Historically Speech and Language Therapy (SLT) intervention has been guided by a, sometimes bewildering, plethora of standards and guidelines. Publications such as those written by the Royal College of Physicians (2012), the National Institute for Health and Clinical Excellence (2013) and Bowen et al (2012), guide our input within the acute setting. In 2011, the SIG Aphasia Therapy published the results of a survey into the practices of 86 SLTs who worked in 55 different adult SLT trusts (Bixley et al, 2011). The results of the 2011 study suggested that 172 different and appropriate management options could be sorted into five categories. This current study was designed to investigate whether the hypothesised categories in the original research described current working practices.
Twenty two therapists, from 14 different NHS trusts, responded to a questionnaire that was distributed opportunistically through the SIG network. Thirteen (59%) had less than five years SLT experience and typically were on pay scale 5, 6 or 7. Four very experienced therapists (18%) who had worked for ten to twenty years were paid at band 8. Ten (45%) were employed full time. Fourteen (64%) worked in posts split between acute stroke units and the community. On average, the twenty two SLTs worked in departments of three therapists providing 17 sessions of acute aphasia care per week. Twenty one SLTs (95%) estimated that they spent on average 43% of their time in work providing aphasia management.
All twenty two therapists confirmed the five categories and twenty five intervention aims derived from the original research and eight therapists were able to estimate the time spent on each type of activity. Definitions were: 1) Assessment (32%) informal, formal, case history, outcome, screening, mental capacity 2) Multidisciplinary team working (MDT) (26%) writing guidelines and documentation, joint sessions, attending discharge and MDT meetings, goal setting 3) Therapy choices (23%) language therapy, establishing functional communication, low tech AAC, providing accessible environment, group work, computer therapy, outings 4) SLT administration (13%) plan discharge liaise and refer onwards, prioritise and make resources, write notes and keep statistics 5) Support training and education (STE) (6%) client, family, assistant practitioners, MDT.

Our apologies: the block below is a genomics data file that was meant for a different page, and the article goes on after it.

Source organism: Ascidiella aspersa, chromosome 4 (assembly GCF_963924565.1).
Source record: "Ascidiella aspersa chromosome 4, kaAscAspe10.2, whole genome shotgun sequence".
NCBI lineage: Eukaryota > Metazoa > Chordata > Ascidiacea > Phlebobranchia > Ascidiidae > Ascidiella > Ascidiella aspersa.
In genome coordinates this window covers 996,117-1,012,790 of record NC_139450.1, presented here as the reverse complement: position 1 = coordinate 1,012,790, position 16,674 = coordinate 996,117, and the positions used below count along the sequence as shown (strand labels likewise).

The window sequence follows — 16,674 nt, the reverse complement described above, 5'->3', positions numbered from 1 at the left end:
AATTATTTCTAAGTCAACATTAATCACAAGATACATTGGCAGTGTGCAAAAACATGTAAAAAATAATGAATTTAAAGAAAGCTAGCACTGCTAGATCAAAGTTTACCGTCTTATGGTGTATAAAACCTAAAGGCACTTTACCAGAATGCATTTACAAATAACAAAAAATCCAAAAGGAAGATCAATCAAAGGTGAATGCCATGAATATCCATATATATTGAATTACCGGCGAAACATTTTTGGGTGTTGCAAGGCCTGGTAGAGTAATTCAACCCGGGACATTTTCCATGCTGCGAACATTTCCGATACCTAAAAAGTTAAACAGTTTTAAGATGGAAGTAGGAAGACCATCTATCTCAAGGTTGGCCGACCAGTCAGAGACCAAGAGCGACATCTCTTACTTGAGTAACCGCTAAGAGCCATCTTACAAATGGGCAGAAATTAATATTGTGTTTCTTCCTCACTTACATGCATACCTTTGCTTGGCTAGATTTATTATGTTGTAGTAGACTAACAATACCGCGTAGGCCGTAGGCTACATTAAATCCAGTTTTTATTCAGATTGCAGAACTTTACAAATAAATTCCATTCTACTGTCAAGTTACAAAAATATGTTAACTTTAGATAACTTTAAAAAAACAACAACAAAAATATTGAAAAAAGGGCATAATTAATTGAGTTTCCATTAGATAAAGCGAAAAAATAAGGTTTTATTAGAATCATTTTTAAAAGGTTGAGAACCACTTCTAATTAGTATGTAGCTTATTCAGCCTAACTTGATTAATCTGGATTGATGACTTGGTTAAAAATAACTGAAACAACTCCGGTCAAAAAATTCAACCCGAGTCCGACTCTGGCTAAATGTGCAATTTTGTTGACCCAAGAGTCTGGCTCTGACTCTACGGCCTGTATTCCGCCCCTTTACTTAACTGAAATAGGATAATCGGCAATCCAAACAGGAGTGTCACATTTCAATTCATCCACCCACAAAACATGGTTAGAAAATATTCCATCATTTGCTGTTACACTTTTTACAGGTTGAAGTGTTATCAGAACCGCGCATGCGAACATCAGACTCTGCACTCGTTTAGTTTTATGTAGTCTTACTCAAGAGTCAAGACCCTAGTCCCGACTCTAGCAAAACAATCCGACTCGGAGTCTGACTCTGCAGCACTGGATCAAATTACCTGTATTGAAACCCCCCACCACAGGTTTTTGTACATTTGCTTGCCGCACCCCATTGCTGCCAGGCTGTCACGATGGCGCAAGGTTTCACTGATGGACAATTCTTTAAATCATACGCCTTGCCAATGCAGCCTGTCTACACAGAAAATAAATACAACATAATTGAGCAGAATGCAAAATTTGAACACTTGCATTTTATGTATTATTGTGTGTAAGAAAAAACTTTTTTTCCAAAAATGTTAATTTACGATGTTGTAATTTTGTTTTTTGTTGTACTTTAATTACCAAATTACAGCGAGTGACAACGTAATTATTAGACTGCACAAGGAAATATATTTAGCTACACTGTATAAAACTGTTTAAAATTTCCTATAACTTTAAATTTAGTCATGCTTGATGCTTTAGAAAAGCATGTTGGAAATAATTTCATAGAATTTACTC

This description of SLT management choices adds a classification system and a level of detail that is not available elsewhere in the literature. Detail and differentiation about SLT intervention is important in much the same way different doses of a drug affect pharmacological outcomes. Our findings confirm that assessment, STE and conversation therapy should be located firmly within the basic remit of SLT. Significantly 52/86 therapists (60%) in our initial investigation and 19/22 (86%) therapists in our follow up research suggested that they did not have enough time to provide therapy for people with aphasia in the acute setting.
BIXLEY, M., BLAGDON, B., DEAN, M., LANGLEY, J. & STANTON, D. (2011) In search of consensus on aphasia management. Royal College of Speech and Language Therapists Bulletin, 2011, October, 18-20.
BOWEN, A., HESKETH, A., PATCHICK, E., YOUNG, A., DAVIES, L., VAIL, A., LONG, A.F., WATKINS, C., PEARL, G., LAMBON RALPH, M. A. & TYRELL, P. Effectiveness of enhanced communication therapy in the first four months after a stroke for aphasia and dysarthria: a randomised controlled trial. British Medical Journal, 2012, 345, 1-15.
INTERCOLLEGIATE STROKE WORKING PARTY. (2012) National clinical guideline for stroke, 4th edition. London: Royal College of Physicians.
NATIONAL INSTITUTE FOR HEALTH AND CLINICAL EXCELLENCE. (2013) Stroke rehabilitation: 2nd guideline consultation.||en